Croatian officials slam MEP’s watermelon protest as “security threat”

Croatian officials slam MEP’s watermelon protest as “security threat”
MEP Ivan Vilibor Sincic (right) and a fellow protester empty a van of watermelons outside the Croatian government building.
By bne IntelliNews September 10, 2020

Croatian MEP Ivan Vilibor Sincic dumped dozens of watermelons outside Government House in Zagreb as part of a protest to raise awareness about the situation of local farmers. 

Farmers in Croatia complain that since the country joined the European Union local food producers have been undermined by cheap imported food. 

Sincic and other protesters outside the government building on September 10 said the watermelons they threw down were meant to symbolise the watermelons and other fruit and vegetables farmers would have to plough under or destroy because they were unable to sell them. 

Sincic delivered an address to the small crowd through a loudhailer from on top of the van, and fellow demonstrators accosted members of the government as they entered the building.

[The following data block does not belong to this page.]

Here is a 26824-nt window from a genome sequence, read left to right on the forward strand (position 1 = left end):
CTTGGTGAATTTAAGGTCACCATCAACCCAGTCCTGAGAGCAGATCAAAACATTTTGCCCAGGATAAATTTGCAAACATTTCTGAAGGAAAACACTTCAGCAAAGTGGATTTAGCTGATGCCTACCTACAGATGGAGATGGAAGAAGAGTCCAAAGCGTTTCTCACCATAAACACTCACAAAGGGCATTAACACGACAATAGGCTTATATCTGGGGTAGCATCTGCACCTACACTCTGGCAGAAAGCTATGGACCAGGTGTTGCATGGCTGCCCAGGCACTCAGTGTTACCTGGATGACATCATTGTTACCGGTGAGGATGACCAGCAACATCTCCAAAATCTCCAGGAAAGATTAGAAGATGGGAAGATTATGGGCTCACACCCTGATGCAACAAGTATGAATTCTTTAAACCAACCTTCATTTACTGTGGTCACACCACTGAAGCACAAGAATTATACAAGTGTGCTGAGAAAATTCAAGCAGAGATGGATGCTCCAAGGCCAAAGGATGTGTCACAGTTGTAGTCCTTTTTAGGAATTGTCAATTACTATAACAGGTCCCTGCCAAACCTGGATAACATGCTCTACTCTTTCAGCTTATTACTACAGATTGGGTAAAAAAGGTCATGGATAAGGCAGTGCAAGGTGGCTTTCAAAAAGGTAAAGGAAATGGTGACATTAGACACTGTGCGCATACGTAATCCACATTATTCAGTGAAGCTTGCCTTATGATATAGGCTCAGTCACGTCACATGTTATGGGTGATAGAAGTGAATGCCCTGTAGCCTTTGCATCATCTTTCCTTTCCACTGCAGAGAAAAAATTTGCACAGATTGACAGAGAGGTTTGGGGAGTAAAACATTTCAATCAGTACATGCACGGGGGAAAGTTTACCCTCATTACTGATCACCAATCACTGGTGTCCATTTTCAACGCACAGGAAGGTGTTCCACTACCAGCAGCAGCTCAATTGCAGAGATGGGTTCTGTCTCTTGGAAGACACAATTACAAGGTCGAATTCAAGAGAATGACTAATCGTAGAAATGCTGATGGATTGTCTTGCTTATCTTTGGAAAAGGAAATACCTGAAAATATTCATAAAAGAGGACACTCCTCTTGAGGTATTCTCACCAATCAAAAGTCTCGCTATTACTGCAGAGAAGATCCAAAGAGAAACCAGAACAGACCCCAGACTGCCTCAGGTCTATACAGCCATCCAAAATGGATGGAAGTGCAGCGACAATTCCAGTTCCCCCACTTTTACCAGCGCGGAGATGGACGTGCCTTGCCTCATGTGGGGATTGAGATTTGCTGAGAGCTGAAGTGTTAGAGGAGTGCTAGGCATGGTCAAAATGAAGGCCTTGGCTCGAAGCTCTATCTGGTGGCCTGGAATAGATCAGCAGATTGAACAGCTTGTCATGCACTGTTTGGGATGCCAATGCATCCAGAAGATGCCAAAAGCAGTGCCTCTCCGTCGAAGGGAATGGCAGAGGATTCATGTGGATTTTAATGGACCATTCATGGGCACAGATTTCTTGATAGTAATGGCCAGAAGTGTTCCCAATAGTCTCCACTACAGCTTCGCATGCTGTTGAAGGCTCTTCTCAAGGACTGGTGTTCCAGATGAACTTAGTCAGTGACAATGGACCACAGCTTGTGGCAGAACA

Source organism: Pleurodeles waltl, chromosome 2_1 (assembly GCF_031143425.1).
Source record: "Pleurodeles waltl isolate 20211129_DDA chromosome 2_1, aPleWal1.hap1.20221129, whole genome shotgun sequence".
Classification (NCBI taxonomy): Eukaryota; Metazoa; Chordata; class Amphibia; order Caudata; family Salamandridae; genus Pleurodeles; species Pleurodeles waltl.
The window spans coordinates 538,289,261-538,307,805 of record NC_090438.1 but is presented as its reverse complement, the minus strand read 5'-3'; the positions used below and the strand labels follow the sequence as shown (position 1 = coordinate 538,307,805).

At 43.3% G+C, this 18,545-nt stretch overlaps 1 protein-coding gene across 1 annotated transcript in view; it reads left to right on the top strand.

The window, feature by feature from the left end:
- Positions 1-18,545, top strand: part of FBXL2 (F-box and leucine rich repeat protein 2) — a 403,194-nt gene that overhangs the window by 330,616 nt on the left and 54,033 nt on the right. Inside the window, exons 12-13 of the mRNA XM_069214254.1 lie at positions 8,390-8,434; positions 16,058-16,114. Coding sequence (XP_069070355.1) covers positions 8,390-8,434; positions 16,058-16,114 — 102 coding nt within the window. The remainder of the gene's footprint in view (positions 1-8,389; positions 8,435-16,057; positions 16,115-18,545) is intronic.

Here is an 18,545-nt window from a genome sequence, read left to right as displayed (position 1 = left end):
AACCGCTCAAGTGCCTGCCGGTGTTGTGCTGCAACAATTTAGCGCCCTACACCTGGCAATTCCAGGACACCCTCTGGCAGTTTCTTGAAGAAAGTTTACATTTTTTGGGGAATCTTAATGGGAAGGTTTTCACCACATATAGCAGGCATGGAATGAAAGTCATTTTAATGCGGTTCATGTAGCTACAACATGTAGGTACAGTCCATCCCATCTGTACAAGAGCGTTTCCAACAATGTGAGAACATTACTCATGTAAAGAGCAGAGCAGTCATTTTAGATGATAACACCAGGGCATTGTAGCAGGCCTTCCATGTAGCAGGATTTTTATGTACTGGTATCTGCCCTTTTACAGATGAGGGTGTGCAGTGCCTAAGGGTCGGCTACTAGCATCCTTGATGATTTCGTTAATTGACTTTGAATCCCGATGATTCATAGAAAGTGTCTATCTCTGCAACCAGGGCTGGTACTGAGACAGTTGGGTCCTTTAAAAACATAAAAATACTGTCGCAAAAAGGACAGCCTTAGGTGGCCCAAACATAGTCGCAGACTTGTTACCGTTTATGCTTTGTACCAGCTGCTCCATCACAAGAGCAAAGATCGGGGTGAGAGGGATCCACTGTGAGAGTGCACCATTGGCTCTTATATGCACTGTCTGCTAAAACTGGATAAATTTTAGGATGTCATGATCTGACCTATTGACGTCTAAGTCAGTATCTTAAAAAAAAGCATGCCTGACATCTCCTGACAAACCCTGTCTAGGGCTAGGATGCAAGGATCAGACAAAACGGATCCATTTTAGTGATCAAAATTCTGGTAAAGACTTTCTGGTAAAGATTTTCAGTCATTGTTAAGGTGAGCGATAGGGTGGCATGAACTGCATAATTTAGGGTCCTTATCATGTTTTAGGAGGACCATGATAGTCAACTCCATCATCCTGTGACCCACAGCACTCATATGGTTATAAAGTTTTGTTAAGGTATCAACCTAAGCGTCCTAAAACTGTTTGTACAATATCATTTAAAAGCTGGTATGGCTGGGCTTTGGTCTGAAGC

“Every year, thousands of tonnes of domestic products fail in Croatian fields. Our struggle must be for our country, for our children, for our people,” Sincic wrote on his Facebook page. 

“We import food, we import over 90% of salt [though we are] near the Adriatic Sea. They [politicians] do not hear the voice of farmers, they do not hear the voice of craftsmen. They only hear when they are shouted at.”

Croatian government officials were quick to criticise Sincic. Agriculture Minister Marija Vuckovic dismissed the protest as “theatre”. Deputy Prime Minister and Minister of the Interior Davor Bozinovic said that “no one expected that something resembling a security threat would come from a politician”. 

"Certainly this is not a good picture, especially for those who are politicians and MPs and who express their political position in this way. We are a democratic state, but in a democracy there must be rules," Bozinovic added. 

Prime Minister Andrej Plenkovic has already said that a security plan will be drawn up for the area outside the government building.

Sincic, who is just 30 years old, was one of the founders of the Zivi Did (Human Shield) anti-eviction movement, whose members occupied properties to prevent foreclosures. A party of the same name was founded in 2011, and Sincic is its chairman. He ran in the 2014 presidential election, coming third after the candidates for the two main parties, and went on to successfully run first for the Croatian parliament and later to become an MEP.